This project is included in the BHF-IFR Program for the Balkans
Project type: Field school & archaeological excavation. Suitable for both beginner and advanced students, especially for those interested in prehistoric and Aegean archaeology. Individual program and task assignments are available to advanced students.
The excavation started: 2012; The field school started: 2016
fortified settlement in Bresto near Banya, southwestern Bulgaria.
Period(s) of occupation: End of Late Bronze Age (13th - 12th century BCE), Iron Age (1st mill BC).
Period in the project's focus: Transition from the Late Bronze to Early Iron Age (13th - 11th century BCE).
Project venue: The spa-resort village of Banya, Bulgaria. The village is located in the small valley dividing the Pirin Mountains (UNESCO World Heritage Site) from the Rila Mountains (the highest range in the Balkan Peninsula), not far from the ski resort of Bansko. The site is 3 km/1.5 mi away from the hotel, approx. 10 min drive. A daily BHF shuttle service is arranged for the participants to bring them to the site and back.
Major field school topics/activities: Archaeology of the Eastern Mediterranean during the Late Bronze and the Early Iron Ages; Excavations of the Late Bronze Age (13th - 11th cent. BCE) fortified site in Bresto; Applied theoretical classes on Artifact biographies and cultural encounters; Archaeological field techniques and methods for excavation and documentation; Recording of prehistoric (Bronze and Iron Age) artifacts; Processing of finds and samples; Excursions to significant heritage sites in Bulgaria and Greece.
Prof. Dr. Philipp
Stockhammer, Ludwig-Maximilians-University Munich, Germany, Institute
for Pre- and Protohistoric Archaeology and Archaeology of Roman Provinces (Germany); Asst. Prof. Bogdan Athanassov, New Bulgarian University, Sofia (Bulgaria);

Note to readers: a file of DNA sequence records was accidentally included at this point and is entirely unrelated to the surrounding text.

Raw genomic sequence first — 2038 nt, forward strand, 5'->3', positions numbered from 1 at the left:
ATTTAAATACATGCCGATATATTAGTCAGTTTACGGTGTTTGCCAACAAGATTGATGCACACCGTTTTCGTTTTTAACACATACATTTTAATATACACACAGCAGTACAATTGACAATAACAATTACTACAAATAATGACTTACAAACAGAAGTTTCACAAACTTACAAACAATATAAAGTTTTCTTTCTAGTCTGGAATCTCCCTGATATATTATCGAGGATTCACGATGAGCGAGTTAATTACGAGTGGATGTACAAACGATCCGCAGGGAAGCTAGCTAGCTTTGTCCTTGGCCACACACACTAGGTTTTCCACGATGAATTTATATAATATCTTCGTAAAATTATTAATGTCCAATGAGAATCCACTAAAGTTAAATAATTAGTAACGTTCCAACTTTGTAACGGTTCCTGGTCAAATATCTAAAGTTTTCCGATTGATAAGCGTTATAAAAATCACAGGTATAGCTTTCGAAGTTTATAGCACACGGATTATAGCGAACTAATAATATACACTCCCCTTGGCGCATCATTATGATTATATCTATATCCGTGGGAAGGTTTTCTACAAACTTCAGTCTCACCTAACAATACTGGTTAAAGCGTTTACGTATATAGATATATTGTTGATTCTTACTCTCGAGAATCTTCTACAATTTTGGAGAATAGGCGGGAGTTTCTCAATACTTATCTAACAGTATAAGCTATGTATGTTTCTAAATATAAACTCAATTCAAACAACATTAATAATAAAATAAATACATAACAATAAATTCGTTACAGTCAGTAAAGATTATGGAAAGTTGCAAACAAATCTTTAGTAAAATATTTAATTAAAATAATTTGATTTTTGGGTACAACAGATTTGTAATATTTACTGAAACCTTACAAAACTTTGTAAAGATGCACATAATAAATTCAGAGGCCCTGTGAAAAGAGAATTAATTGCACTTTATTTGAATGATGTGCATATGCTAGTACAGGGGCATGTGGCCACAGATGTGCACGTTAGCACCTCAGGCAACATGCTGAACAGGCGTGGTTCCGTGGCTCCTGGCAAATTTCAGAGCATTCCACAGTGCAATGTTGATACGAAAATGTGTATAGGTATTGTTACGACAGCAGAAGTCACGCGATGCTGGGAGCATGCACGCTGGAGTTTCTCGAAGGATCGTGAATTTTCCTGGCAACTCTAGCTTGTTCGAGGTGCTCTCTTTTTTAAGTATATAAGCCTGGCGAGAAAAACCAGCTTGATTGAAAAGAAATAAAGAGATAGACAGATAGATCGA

Field school sessions available:
Application deadlines: Until the places are filled or latest 8 June, 2023
Minimum length of stay: Two weeks
Minimum age: 18 (16, if the participant is accompanied by an adult family member)
Number of field school places available: Maximum 10
Project language: English
Academic credits available: Students who study in Europe can receive up to 9 ECTS credits through the New Bulgarian University, Bulgaria. Students who study outside Europe can obtain 8 semester credit units (equivalent to 12 quarter units) through IFR's academic partner Connecticut College. See more details below!
Experience required: None.
Special requirements: Participation in the project is not recommended for individuals with solar allergies or other special illnesses that might be exacerbated during intensive outdoor activities. The temperature in the area often reaches 30°C (83°F). Participants should bring clothes and toiletries suitable for hot and sunny weather but should also prepare for chilly mornings and possible rainy days. Participants are also expected to prepare for the dig by reading the BHFS handbook that will be sent by e-mail before the beginning of the project. Participants will use the tools and equipment available at the site and are not expected to bring any additional equipment.
A medical COVID-19 certificate
might be requested from each participant. The participants should have medical insurance including COVID-19 treatment and repatriation. The participants should inform the project staff about any health issues, allergies, and food preferences.
Participants are also expected to prepare for the dig by reading at minimum the recommended readings.
Participants will use the tools and equipment available at the site and are not expected to bring any additional equipment.
Please note that, before admission candidates are invited to meet one of the two project directors in an online meeting!
COVID-19 Safety measures: All participants should read our updated Terms & Conditions regarding BHF's COVID-19 Safety policy.
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Bresto: Digging in the Time of Troy - Archaeological Field School with the BHFS